They say you should trial a range of different cover designs with audiences to see which ones work best, but I don’t have the budget for that.
What criteria do I think should be important for a potential reader?
- Confirmation that they are looking at the right category of book e.g. historical non-fiction about buildings and their builders
- Sense of pleasurable expectation of an experience that opening the cover might lead to.
- Hint of quality of a product that can’t be touched before purchase as it will be marketed electronically, and you can’t get refunds on books you don’t enjoy reading, caveat emptor.
I will reveal the design stages later down the line.
I’ve had the privilege of working with leading civil and structural engineers over the period since early 2016.
I am not one of them, in the sense that I don’t have their knowledge, understanding and skills in the technical requirements of civil and structural engineering. However, I do understand much better some of their key attributes and motivations.
One that stands out is their approach to solving problems. If a building or a bridge falls down killing and injuring people then the first question asked is: who built it? There may be some context for this, in the sense that if the structural failure was due to an ‘Act of God’ such as an earthquake or tidal wave, then some leeway is given to the identified responsible person. However, if as in the Grenfell Tower inferno, or the collapse of the Morandi Bridge in Genoa, there is some sense that the blame was entirely linked to human neglect, then the repercussions can be very severe for those found wanting.
On the other hand, progress through technical advances is only really made as a response to a crisis of some kind. If we had no crises then life might appear easier for all of us, but there would be costly consequences. Society would become stale and complacent, more susceptible to potential threats that could have much bigger impacts for larger numbers of victims. There are difficult choices to be made with pros and cons each way.
Civil and structural engineers therefore solve problems as ‘scientifically’ as they can, based on hard evidence of past failures and successes, but also with due acknowledgement to present circumstances and future possibilities. The professional standards they set for themselves assure that this is the case, and if the public is not sufficiently convinced then Government legislates as a further safeguard.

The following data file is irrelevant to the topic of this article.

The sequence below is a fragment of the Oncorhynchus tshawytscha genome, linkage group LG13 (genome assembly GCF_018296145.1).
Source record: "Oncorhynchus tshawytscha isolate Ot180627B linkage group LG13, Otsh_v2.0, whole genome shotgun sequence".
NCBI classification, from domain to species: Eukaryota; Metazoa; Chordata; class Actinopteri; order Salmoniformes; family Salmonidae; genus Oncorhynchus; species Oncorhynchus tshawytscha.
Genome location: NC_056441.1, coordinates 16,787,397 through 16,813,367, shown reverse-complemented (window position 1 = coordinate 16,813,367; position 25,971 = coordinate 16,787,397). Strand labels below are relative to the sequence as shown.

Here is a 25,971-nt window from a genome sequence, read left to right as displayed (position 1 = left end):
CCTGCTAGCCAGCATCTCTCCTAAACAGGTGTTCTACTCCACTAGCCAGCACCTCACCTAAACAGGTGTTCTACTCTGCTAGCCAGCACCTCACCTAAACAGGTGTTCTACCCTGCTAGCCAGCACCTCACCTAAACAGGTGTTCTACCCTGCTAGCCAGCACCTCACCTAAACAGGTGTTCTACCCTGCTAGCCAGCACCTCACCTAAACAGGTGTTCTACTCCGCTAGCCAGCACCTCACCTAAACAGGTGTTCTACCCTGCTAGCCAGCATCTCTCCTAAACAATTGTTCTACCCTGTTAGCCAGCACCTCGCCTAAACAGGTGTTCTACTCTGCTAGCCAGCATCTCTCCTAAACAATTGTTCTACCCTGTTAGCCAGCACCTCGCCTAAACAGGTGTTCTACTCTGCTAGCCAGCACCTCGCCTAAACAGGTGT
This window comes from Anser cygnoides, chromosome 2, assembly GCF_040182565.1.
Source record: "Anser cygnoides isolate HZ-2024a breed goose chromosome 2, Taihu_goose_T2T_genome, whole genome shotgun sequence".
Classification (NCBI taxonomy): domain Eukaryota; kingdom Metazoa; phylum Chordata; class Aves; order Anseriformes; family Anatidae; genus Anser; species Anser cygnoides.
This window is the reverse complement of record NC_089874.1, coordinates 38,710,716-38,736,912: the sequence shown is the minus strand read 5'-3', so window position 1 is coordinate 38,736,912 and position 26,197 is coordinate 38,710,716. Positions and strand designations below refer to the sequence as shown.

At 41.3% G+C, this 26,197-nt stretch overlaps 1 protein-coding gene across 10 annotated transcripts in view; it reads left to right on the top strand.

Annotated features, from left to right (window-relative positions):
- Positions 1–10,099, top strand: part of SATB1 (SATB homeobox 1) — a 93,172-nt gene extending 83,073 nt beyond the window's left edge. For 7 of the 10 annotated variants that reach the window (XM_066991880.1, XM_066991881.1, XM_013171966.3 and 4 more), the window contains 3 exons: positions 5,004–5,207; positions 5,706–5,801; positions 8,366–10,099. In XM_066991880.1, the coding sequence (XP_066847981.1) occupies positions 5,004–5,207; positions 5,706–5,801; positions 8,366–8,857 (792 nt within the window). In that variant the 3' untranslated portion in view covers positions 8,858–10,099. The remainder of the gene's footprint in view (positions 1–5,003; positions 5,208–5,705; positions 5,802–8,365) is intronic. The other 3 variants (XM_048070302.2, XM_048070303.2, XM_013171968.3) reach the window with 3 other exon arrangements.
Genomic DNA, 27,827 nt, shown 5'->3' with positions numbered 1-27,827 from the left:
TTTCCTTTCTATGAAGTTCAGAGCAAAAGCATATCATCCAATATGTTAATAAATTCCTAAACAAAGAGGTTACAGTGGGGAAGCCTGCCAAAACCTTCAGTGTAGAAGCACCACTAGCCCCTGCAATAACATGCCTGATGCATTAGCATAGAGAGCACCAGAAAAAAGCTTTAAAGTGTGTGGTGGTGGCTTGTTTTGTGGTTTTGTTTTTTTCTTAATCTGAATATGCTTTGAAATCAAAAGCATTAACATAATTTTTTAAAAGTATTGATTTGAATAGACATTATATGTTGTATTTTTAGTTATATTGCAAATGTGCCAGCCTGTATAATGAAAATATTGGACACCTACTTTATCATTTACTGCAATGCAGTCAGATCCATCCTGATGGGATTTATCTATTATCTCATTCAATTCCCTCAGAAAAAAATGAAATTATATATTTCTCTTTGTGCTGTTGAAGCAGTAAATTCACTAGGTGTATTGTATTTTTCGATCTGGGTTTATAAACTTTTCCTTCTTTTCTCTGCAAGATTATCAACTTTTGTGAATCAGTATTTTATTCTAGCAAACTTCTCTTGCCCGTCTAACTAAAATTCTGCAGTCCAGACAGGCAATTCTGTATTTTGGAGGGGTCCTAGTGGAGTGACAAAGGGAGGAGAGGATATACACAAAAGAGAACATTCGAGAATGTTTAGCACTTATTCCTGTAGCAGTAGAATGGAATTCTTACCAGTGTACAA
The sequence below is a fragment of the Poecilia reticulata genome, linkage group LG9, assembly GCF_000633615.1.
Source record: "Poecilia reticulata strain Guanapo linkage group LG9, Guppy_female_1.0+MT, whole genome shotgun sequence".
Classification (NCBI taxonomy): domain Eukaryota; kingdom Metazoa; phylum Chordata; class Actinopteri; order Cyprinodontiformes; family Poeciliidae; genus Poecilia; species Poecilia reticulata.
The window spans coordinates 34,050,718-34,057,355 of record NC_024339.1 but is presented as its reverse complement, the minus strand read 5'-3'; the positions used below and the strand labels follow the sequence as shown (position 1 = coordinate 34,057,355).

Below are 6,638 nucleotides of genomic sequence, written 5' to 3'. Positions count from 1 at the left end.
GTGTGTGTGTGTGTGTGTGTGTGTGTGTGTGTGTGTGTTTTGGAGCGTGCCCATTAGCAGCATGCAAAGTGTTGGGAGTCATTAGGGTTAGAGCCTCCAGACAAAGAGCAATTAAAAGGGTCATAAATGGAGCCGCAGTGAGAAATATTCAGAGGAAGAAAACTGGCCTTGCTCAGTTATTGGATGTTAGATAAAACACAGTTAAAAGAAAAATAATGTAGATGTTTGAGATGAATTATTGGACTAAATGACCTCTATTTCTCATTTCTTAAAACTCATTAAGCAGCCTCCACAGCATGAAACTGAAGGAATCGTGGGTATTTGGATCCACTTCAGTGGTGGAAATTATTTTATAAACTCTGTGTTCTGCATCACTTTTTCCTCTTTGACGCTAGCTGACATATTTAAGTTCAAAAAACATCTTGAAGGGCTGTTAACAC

The 19th Century Barrys, about whom I am currently writing, faced these same issues as builders of structures. They also tried to guide the conversation through their involvement with developing professional bodies in architecture and civil engineering. Charles Barry junior and John Wolfe Barry were both Presidents of their Institutions (RIBA and ICE) and Sir Charles Barry won a preeminent Royal Gold Medal from Queen Victoria for his professional services to architecture.
As I write this I am heading back home from school.
It is one I attended as a teenager and of which I have mixed memories, hence some nerves on my arrival earlier today.
When there I never appreciated the beautiful old building in which we had assemblies and were taught. Too busy surviving as a confused teenager. Now I returned as an alumni who is fascinated by the building’s architect Charles Barry junior.
My final year subjects were history, French and economics. The first two were strong personal preferences and because I wasn’t allowed to do maths with them (shocking but true), I opted for economics which my older brother had recommended to me.
I continually regret not having done maths after age 16 and this in part inspired me to work later in life in maths education policy. An achievement of which I am proud is that we managed to convince the English Government of the importance of as many teenagers as possible doing post16 maths.
I did meet the head teacher but we didn’t discuss education. As it turns out the school is celebrating 400 years since its foundation as a place for poor scholars to study. Part of the celebrations was a lecture a fortnight back by Caroline Shenton on Sir Charles Barry, who like his son had been surveyor to the vast Dulwich Estate. During today’s research I took a photograph of an original 1830 letter of reference from Edward Cust allowing Barry senior to gain his position. Cust had previously chaired the selection panel which had chosen Charles to design and build the seminal Travellers Club in London. He would go on to be one of the judges who selected Barry’s design for the New Houses of Parliament, declaring no personal interest in the outcome.
Such was the way of the world and it still continues to this day. Who you know is more important than what you know. I don’t agree with it but would be foolish to ignore the benefits.